Bob Glauber has been Newsday's national football columnist since 1992. He was Newsday's football writer covering the Jets Show More
No one in the Giants’ organization is happier about Ben McAdoo’s promotion than Eli Manning. Although Manning’s pleas to keep Tom Coughlin at least one more season fell on deaf ears, McAdoo clearly is the next-best thing for the 35-year-old quarterback.
With at least a few good years left in his arm, he can continue to perform in an offense that suits his talents and puts him among the league’s very best quarterbacks.
“I’m excited. I’m excited for the Giants’ organization and for the team,” Manning said Thursday when the Giants made the McAdoo hiring official. “I think coach McAdoo is a great coach, a great teacher, and will be a great leader of this team.”
Manning said largely the same things about Coughlin, and he would have been delighted to see the 69-year-old return. But John Mara and Steve Tisch thought the Giants needed to move on, that a dozen years was enough for a coach in a league in which the general rule of thumb is 10 years and out. And that’s for the good coaches.
Some last longer. Bill Belichick is in his 16th season with the Patriots and likely will stay as long as Tom Brady is his quarterback.
But the co-owners saw enough in McAdoo during his two seasons as offensive coordinator to give him the chance to prove himself, even though at 38, he is the NFL’s second-youngest coach.
He’s making a quantum leap, and there will be a steep learning curve for McAdoo, now the face of one of the NFL’s flagship franchises. His responsibilities will grow exponentially.
But McAdoo commanded and received respect from his offense, particularly Manning, and he undoubtedly will be well received by the entire locker room because of his skill as a strategist and relentless work ethic.
None of this guarantees success, and only time and performance can measure how good McAdoo will be. But when you’re trying to project whether a young coach can succeed, you see the right traits in McAdoo.
Knowing what he wants his team to be. A no-nonsense, straightforward style, with Coughlin and Packers coach Mike McCarthy as mentors and excellent role models. And a personality that can withstand the highs and lows of an NFL season and the pressure of an unrelentingly demanding market.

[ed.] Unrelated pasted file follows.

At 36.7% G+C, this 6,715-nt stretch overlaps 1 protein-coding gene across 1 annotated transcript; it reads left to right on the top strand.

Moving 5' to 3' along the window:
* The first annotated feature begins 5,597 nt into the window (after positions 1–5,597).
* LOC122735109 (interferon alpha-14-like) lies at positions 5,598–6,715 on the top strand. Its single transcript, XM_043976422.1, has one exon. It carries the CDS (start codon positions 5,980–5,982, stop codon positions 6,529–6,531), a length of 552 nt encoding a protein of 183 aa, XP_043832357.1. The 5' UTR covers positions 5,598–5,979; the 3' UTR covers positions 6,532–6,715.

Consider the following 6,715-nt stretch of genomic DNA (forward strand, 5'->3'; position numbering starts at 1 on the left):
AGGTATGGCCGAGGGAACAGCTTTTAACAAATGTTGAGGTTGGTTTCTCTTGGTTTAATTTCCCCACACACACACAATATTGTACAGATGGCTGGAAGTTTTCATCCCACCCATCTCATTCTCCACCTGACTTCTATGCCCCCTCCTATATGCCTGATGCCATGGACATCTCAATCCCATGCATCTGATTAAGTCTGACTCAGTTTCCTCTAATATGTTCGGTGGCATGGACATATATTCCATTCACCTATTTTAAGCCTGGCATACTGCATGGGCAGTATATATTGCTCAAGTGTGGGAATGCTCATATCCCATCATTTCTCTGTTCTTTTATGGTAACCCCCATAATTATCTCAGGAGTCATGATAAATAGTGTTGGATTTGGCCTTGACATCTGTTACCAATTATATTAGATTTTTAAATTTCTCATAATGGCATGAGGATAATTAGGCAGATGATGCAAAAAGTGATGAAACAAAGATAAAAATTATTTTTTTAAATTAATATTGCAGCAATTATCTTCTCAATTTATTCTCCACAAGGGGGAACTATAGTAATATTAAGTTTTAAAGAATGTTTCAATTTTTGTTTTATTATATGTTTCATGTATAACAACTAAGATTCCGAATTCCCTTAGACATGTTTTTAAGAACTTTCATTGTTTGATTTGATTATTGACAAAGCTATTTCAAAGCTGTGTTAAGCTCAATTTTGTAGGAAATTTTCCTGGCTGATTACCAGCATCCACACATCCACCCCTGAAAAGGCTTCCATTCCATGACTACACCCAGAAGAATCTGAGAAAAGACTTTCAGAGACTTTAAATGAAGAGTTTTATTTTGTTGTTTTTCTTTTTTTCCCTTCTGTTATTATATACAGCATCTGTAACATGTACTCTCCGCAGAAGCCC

McAdoo would do well to take some of the lessons Coughlin taught and made them his own. He is not media-savvy and will not win the press conference, as McCarthy likes to say. But that’s not who you want to run your football team. You want a guy who’s more Coughlin than Rex Ryan. McAdoo will make his news on the field, not at the podium.
Manning is the biggest beneficiary of McAdoo’s ascension, and he should do as well or even better than his last two seasons, the best statistical stretch of his career. He had 65 touchdown passes and 28 interceptions in that span, and although he made some costly mistakes, he dramatically reduced his turnovers.
“I’m excited to work with him and grow within this offense and get this organization back where it needs to be,” Manning said.
Mara and Tisch know this decision is about more than just making Manning comfortable. They hope McAdoo will be here long enough to groom the quarterback’s heir apparent, whoever that may be. But the confluence of factors that led to McAdoo’s getting the job worked out perfectly for the greatest quarterback in franchise history.
If you can maintain continuity and believe in your next coach, the McAdoo hire makes sense. It doesn’t guarantee this will be as good as the Coughlin-Manning era, which produced two Super Bowl championships. But it’s certainly a promising start for the quarterback and his new coach.